Want to get your voice on the air? Going to be in Oberlin for Winter Term? Apply for show! Apps are open from now until January 4th at 11:59m. Email winter term general manager Sophie Kemp (email@example.com) with any questions or concerns.
I’ve recently had the pleasure of corresponding, mostly via Facebook messenger, with Canadian drummer Nick Yacyshyn. Like a lot of metal heads I’ve met and/or talked to, Nick’s a genuinely friendly guy, and he has graciously agreed to be interviewed for the WOBC blog. On top of that, he’s a uniquely talented, creative drummer.
I first became aware of Nick as a result of his involvement in post-metal super group SUMAC, where he plays alongside Aaron Turner of Isis/Old Man Gloom and Brian Cook of Russian Circles/ex-Botch/ex-These Arms Are Snakes. As I’ve said many times to those who will listen, SUMAC’s inaugural album, The Deal, is hands down my favorite of 2015. Since its release, I’ve listened to it at least 10 times. As a drummer, I became fascinated by Nick’s complex texturing and unconventional rhythmic patterns. One song in particular, ‘Thorn in the Lion’s Paw’, had my mind warped. Rather than submitting to my utter confusion, I decided to reach out to Nick and ask him what the pattern was. Despite being on tour on the other side of the planet, Nick got back to me with an hour. He clearly explained the drumbeat, and demystified that which would have otherwise remained totally opaque and indecipherable.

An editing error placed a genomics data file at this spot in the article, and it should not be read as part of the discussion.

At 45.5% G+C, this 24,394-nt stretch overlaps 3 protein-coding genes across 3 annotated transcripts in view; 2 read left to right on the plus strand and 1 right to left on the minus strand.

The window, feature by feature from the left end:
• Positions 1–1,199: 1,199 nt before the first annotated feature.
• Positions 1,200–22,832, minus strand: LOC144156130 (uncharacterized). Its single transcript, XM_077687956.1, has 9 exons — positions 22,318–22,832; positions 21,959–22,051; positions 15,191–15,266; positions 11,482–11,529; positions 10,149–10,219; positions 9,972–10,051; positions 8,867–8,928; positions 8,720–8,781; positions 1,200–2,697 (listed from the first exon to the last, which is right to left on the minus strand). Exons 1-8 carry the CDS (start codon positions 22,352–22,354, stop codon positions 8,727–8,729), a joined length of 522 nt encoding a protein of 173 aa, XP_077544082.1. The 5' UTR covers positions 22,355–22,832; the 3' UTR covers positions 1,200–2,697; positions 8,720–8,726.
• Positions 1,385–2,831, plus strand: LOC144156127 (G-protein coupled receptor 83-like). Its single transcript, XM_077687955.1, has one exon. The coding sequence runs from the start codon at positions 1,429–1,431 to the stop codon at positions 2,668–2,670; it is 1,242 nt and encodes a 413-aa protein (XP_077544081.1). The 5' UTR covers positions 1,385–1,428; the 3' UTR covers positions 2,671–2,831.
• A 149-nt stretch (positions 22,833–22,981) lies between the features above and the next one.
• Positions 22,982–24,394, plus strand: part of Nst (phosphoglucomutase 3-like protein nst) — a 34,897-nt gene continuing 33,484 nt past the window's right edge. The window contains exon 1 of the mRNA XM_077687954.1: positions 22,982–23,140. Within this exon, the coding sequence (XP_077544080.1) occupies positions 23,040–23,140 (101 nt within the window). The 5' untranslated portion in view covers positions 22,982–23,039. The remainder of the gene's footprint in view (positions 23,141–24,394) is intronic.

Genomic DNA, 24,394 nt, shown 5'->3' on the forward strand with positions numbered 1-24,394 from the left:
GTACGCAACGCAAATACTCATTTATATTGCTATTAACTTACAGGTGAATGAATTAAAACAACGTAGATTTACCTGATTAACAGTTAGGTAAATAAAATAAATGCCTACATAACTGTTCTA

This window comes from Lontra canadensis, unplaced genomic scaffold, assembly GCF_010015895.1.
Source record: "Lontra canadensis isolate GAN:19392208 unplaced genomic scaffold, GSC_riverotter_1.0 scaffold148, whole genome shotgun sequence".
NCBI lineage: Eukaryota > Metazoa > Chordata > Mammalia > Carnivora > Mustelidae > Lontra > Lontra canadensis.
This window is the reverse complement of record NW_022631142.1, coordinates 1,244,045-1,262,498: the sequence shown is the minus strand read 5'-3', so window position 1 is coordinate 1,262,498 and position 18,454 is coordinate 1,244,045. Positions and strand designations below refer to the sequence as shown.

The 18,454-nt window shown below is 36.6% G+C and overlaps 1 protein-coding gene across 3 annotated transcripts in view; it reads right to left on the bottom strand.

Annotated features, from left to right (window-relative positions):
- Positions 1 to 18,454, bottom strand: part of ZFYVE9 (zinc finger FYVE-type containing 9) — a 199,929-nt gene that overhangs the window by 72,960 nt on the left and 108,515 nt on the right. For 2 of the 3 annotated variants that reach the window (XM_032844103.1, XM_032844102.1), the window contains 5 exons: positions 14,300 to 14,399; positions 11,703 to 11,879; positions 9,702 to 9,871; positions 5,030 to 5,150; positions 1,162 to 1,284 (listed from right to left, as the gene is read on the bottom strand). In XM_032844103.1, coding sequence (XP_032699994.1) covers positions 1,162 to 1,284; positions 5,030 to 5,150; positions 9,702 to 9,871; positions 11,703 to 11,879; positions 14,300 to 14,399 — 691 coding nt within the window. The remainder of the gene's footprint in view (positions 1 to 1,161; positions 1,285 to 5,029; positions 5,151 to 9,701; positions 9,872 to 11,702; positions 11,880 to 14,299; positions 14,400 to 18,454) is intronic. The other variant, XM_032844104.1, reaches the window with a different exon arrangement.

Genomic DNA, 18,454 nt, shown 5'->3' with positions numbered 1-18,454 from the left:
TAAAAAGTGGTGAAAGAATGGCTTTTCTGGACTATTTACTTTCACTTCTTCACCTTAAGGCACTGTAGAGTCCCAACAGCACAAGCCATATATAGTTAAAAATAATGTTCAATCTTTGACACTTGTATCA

Following this exchange, I dug into Nick’s back catalog, including (but not limited to) his two albums with British Columbia based hardcore act Baptists. Needless to say, I was blown away, not only by the band’s explosive sound but also by their—and in particular Nick’s—breakneck speed. And as I soon found out, I wasn’t the only person who was impressed. Ex-Nirvana drummer and Foo Fighter Dave Grohl had posted numerous videos of Nick playing with Baptists online, accompanied by messages like ‘My favorite drummer’ and ‘Drummers beware’. Drummers beware, indeed.
But enough with the stunning praise and all-star endorsements, and onto the interview!
There are so many amazing, soulful singers and musicians on this campus, it’s wild that DIY shows at Oberlin skip over the broad R&B genre completely for a scene of majority electronic and punk shows. Let’s revamp the presence of & support experimentalism by students in the r&b/funk/soul genres in the show-going experience in our lives & on our campus!
R&B COVER SHOW
!! LIVE, SPECIALLY PUT TOGETHER BAND !!
243 N Main St
End your last week of classes dancing & singing to renditions of Beyoncé, Stevie Wonder, Bilal & Chaka Khan by your amazing fellow Oberlin students.
This is a show, not a rager, so please be respectful of the home
~ Brought to you by WOBC’s R&B Workgroup xoxo ~
Anna Rose Greenberg, Traffic Director and host of “Rock Front,” interviewed German musical artist Meinhard. Meinhard is known for his rich, whimsical worlds and genre-spanning sound. Hear Meinhard talk about his new album, the Alchemusic cycle, songwriting, alchemy, theme parks, and more!
Anna Rose Greenberg, Traffic Director and host of “Rock Front,” interviewed Christian Präauer, lead singer of Krankheit. Krankheit (which translates to ‘Disease’) is a dark industrial band based in Austria. Hear Präauer talk about the Krampus (both the new single and the legend), the Austrian music scene, corpse paint, and more!